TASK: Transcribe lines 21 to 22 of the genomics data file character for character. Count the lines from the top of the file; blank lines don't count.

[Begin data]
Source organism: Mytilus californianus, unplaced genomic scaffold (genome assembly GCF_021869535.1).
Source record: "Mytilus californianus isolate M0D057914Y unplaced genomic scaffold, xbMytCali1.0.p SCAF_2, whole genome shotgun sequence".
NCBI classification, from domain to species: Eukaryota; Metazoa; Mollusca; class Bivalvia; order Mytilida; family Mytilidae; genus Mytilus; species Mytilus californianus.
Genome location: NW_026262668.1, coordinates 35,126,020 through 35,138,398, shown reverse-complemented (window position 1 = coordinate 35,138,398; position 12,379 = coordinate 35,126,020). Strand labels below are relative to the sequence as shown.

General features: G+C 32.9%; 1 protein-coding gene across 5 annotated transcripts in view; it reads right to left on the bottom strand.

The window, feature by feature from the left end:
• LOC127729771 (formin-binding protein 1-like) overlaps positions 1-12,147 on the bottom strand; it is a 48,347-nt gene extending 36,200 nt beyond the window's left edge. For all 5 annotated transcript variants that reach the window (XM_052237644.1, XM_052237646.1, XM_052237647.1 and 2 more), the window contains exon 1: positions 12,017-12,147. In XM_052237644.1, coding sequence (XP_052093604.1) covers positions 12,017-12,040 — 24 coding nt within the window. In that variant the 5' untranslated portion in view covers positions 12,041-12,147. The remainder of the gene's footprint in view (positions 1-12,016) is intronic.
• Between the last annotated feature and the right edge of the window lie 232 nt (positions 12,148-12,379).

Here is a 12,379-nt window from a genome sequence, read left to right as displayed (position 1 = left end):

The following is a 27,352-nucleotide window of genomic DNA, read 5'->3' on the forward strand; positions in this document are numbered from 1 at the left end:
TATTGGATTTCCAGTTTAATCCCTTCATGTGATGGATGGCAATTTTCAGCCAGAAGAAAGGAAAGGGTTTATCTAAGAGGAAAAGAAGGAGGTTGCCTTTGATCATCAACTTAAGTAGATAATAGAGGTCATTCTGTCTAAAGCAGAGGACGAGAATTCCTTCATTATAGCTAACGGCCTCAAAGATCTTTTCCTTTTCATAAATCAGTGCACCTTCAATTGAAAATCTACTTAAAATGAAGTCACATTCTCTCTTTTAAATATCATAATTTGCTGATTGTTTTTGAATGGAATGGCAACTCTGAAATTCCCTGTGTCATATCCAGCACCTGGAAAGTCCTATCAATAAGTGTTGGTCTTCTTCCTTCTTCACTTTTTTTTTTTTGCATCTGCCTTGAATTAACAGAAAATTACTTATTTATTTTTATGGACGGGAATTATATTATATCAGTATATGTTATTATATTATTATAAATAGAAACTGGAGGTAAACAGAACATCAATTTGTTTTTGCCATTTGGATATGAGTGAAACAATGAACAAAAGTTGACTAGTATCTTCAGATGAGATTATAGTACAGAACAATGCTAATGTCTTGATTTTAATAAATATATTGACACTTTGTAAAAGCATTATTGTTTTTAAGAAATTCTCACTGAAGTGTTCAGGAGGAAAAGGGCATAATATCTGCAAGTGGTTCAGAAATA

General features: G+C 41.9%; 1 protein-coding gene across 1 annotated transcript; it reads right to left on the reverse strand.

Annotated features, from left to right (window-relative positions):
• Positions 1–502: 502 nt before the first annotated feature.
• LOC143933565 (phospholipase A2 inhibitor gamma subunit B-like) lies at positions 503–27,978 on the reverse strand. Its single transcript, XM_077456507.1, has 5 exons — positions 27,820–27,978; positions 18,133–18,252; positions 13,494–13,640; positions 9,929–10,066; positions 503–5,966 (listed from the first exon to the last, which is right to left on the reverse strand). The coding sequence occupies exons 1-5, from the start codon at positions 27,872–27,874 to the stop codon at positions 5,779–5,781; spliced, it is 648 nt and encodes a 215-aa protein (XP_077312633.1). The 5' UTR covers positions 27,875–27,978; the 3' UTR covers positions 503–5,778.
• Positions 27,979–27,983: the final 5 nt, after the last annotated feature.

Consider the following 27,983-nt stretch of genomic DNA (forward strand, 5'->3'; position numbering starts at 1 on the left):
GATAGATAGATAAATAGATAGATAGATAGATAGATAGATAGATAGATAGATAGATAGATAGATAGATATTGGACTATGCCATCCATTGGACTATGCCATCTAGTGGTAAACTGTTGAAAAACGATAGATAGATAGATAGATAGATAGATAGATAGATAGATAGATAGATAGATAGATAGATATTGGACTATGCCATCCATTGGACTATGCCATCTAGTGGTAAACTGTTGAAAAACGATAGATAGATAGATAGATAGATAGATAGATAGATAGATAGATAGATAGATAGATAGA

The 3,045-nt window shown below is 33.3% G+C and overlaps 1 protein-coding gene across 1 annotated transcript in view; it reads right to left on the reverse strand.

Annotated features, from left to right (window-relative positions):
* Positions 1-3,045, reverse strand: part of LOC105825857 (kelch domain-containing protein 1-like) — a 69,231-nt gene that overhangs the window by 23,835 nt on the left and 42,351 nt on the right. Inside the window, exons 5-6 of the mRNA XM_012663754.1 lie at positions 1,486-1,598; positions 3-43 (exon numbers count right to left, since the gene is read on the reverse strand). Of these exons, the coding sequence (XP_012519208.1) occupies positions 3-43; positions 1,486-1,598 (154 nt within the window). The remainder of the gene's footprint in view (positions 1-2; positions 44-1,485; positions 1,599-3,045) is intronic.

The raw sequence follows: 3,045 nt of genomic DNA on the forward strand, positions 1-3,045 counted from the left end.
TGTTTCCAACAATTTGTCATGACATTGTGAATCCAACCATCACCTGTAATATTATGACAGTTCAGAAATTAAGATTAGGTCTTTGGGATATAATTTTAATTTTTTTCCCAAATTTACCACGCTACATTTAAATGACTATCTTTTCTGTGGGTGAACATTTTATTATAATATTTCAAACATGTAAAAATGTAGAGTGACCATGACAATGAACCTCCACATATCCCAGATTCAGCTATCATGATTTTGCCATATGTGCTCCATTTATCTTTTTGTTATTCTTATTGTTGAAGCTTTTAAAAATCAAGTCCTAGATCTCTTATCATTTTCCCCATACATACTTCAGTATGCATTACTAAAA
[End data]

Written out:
* Positions 1-3,045, reverse strand: part of LOC105825857 (kelch domain-containing protein 1-like) — a 69,231-nt gene that overhangs the window by 23,835 nt on the left and 42,351 nt on the right. Inside the window, exons 5-6 of the mRNA XM_012663754.1 lie at positions 1,486-1,598; positions 3-43 (exon numbers count right to left, since the gene is read on the reverse strand). Of these exons, the coding sequence (XP_012519208.1) occupies positions 3-43; positions 1,486-1,598 (154 nt within the window). The remainder of the gene's footprint in view (positions 1-2; positions 44-1,485; positions 1,599-3,045) is intronic.

The raw sequence follows: 3,045 nt of genomic DNA on the forward strand, positions 1-3,045 counted from the left end.